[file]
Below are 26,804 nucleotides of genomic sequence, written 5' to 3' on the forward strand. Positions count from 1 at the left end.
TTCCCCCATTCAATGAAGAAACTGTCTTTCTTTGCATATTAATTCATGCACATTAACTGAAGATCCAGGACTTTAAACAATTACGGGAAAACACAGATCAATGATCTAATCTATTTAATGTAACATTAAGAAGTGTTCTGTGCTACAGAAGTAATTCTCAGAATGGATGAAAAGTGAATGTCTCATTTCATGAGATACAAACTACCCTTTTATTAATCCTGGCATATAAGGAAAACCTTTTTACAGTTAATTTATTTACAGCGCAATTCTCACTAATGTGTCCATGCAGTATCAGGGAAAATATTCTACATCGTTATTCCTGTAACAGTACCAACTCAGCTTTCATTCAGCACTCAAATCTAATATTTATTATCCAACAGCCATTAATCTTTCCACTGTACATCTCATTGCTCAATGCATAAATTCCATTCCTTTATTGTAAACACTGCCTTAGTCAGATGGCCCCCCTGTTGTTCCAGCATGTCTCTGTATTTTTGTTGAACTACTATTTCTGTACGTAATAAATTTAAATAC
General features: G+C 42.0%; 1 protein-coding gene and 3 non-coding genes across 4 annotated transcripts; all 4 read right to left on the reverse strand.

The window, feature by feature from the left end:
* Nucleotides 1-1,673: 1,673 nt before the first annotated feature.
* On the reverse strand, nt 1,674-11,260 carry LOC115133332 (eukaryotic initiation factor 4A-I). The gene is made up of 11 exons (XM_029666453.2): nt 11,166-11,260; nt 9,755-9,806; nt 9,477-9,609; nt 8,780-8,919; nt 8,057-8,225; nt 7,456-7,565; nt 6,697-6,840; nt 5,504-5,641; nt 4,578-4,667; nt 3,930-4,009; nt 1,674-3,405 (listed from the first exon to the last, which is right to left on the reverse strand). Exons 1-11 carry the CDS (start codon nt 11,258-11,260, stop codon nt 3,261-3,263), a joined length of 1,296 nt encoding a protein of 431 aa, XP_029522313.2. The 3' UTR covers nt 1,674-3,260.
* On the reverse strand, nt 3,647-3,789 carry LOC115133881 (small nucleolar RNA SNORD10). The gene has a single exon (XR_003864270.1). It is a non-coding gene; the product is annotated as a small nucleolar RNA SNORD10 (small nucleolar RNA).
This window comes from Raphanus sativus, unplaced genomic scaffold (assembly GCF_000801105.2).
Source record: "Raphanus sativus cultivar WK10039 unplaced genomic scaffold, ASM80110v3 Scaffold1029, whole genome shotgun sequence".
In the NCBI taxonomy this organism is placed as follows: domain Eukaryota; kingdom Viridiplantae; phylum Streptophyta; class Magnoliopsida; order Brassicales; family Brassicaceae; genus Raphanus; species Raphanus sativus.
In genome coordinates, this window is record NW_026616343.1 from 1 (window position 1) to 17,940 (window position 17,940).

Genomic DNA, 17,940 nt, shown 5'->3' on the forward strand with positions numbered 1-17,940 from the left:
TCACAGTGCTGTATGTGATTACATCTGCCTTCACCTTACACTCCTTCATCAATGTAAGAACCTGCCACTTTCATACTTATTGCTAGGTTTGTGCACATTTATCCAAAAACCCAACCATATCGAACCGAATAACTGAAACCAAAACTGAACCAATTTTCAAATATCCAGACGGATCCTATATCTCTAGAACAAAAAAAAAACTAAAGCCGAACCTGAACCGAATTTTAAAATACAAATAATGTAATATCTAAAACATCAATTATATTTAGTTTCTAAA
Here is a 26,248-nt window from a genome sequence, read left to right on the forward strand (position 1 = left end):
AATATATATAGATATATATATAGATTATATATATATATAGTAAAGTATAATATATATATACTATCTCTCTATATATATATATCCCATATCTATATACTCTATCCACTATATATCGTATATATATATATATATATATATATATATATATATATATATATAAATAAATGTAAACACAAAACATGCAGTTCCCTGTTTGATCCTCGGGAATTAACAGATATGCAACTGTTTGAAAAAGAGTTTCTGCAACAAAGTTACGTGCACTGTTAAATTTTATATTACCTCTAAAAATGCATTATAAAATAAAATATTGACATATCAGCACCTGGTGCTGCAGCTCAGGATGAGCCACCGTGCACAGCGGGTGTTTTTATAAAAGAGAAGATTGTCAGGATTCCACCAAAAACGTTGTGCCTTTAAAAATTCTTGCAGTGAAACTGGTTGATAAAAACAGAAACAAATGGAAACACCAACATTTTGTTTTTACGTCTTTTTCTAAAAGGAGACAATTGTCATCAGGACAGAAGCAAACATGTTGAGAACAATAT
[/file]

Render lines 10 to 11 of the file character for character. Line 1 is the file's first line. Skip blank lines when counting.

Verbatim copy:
In the NCBI taxonomy this organism is placed as follows: domain Eukaryota; kingdom Viridiplantae; phylum Streptophyta; class Magnoliopsida; order Brassicales; family Brassicaceae; genus Raphanus; species Raphanus sativus.
In genome coordinates, this window is record NW_026616343.1 from 1 (window position 1) to 17,940 (window position 17,940).